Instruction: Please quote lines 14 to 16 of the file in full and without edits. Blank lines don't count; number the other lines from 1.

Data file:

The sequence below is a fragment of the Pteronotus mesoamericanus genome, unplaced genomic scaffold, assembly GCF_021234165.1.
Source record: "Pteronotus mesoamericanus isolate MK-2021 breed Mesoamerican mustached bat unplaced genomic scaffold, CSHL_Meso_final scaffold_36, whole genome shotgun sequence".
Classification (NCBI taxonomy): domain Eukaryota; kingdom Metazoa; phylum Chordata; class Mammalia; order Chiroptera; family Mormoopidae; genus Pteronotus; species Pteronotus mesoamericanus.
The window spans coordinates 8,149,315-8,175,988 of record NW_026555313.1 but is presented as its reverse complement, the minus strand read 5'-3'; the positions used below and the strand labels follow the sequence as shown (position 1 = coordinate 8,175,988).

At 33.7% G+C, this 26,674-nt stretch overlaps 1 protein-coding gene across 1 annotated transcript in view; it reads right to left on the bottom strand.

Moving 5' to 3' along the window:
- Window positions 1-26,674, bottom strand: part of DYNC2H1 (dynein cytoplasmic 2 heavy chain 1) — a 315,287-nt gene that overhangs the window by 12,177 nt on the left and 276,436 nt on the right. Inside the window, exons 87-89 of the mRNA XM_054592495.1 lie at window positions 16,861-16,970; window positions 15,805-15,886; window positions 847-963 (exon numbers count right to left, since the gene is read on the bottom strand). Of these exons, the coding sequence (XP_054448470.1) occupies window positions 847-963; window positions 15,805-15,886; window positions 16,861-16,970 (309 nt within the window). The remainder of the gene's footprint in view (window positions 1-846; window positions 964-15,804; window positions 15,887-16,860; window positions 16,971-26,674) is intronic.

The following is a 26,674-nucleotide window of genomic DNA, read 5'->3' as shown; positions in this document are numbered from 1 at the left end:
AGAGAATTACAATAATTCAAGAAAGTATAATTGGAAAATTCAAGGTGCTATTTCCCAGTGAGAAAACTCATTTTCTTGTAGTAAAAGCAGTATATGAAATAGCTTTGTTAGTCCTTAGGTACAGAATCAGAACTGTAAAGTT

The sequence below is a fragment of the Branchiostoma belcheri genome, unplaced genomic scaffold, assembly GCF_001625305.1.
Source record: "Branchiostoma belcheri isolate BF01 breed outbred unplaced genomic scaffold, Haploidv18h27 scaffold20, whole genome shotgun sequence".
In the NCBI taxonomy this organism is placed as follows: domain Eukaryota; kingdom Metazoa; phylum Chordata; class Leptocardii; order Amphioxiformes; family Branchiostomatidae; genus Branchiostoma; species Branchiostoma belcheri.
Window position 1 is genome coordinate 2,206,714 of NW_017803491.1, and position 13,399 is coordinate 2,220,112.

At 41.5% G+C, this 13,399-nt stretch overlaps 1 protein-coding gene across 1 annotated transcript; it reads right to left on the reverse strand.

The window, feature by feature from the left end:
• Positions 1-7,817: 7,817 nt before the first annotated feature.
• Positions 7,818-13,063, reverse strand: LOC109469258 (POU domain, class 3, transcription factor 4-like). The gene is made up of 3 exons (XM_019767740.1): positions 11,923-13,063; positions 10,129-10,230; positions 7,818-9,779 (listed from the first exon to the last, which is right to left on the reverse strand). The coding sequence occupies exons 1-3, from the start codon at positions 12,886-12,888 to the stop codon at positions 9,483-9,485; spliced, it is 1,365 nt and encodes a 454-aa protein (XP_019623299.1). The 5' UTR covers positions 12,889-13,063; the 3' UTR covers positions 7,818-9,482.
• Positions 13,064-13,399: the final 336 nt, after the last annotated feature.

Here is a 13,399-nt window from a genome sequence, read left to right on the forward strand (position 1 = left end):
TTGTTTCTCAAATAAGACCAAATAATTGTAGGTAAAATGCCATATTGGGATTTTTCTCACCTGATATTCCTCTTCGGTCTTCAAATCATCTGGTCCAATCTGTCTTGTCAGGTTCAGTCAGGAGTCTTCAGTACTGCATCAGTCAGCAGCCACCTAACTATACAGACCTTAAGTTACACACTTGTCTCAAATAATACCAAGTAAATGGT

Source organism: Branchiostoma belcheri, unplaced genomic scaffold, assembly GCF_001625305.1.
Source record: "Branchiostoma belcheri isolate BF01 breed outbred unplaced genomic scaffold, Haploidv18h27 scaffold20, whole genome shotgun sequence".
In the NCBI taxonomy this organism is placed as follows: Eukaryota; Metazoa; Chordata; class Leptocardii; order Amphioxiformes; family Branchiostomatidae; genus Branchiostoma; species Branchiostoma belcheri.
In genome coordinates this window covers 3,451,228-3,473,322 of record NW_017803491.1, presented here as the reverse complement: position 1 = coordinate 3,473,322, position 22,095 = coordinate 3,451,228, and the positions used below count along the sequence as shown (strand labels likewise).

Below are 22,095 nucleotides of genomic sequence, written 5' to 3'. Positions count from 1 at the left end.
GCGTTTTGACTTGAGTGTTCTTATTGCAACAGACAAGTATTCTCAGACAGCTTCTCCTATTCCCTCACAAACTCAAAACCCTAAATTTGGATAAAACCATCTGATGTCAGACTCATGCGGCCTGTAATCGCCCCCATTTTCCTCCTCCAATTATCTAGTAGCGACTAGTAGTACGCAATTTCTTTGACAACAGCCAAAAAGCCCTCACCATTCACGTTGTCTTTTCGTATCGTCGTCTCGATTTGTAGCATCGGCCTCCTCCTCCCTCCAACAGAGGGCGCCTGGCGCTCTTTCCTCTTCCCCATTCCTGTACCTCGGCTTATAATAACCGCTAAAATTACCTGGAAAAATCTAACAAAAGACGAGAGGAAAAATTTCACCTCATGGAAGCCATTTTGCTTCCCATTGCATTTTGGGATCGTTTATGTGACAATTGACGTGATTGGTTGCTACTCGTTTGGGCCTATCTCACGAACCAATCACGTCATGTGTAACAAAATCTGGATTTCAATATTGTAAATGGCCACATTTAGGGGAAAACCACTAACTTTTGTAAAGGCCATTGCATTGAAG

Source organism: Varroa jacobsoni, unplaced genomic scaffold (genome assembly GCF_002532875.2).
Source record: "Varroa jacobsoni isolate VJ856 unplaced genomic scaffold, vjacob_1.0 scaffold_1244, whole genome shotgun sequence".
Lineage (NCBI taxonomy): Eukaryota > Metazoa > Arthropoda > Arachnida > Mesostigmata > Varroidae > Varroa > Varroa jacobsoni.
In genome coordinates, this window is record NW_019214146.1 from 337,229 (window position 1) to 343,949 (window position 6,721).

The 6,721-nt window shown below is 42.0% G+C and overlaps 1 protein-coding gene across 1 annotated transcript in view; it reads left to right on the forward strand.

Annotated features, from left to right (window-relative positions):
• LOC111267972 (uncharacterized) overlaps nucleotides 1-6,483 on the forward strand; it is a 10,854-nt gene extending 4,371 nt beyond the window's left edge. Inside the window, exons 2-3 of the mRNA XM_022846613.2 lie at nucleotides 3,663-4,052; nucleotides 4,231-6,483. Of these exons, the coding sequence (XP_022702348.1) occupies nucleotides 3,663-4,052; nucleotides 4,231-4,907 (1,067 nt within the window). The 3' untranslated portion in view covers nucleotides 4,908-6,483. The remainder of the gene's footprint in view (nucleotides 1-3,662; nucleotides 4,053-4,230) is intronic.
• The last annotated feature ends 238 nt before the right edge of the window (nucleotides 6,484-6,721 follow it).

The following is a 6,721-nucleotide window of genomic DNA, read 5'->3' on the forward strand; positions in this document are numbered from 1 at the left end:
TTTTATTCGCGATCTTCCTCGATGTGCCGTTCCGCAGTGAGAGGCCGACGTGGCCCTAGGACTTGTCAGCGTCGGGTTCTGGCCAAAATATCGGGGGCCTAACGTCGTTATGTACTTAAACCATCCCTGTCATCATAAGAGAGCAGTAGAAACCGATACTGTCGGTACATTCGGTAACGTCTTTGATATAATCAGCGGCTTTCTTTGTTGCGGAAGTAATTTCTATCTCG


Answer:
At 41.5% G+C, this 13,399-nt stretch overlaps 1 protein-coding gene across 1 annotated transcript; it reads right to left on the reverse strand.

The window, feature by feature from the left end:
• Positions 1-7,817: 7,817 nt before the first annotated feature.